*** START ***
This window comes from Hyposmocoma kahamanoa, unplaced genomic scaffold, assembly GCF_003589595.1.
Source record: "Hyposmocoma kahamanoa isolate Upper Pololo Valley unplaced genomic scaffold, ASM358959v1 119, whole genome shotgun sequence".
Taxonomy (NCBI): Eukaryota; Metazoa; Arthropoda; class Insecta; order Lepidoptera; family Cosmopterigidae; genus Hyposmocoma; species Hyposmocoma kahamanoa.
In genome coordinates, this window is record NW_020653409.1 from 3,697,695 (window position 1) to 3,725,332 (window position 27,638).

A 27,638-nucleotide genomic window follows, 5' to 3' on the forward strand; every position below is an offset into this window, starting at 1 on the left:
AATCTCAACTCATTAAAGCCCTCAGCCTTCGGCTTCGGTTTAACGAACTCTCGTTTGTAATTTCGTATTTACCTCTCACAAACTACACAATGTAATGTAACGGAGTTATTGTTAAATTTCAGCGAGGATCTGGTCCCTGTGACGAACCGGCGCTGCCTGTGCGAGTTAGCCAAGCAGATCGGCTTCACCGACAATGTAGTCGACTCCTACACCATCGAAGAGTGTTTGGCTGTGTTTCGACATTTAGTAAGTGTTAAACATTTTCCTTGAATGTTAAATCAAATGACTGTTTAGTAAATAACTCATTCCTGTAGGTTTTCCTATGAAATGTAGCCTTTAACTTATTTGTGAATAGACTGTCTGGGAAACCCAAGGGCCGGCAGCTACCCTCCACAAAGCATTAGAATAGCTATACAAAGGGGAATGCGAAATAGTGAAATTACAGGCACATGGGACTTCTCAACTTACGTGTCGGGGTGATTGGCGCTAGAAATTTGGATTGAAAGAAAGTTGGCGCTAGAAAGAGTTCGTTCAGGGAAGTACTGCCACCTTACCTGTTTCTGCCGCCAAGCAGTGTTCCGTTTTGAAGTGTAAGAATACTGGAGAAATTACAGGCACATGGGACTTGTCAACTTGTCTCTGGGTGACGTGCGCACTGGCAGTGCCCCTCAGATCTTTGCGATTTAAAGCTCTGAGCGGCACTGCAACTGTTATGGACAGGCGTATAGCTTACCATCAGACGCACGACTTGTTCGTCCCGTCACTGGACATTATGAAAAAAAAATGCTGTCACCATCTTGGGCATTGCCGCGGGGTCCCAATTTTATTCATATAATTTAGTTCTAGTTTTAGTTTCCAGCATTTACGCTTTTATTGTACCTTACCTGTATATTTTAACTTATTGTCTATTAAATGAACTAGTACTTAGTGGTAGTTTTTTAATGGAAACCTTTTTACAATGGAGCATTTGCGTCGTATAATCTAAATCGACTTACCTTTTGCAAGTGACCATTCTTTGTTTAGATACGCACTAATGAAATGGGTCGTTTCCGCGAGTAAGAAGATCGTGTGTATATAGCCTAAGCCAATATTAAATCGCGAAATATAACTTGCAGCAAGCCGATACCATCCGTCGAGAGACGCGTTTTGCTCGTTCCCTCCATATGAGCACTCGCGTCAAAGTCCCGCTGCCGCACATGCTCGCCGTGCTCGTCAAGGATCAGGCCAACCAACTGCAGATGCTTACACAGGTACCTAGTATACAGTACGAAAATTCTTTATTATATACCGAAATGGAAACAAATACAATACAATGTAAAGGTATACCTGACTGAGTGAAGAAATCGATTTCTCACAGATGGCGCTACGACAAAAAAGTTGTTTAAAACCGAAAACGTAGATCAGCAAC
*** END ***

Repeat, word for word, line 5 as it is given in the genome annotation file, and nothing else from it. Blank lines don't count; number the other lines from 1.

A 27,638-nucleotide genomic window follows, 5' to 3' on the forward strand; every position below is an offset into this window, starting at 1 on the left: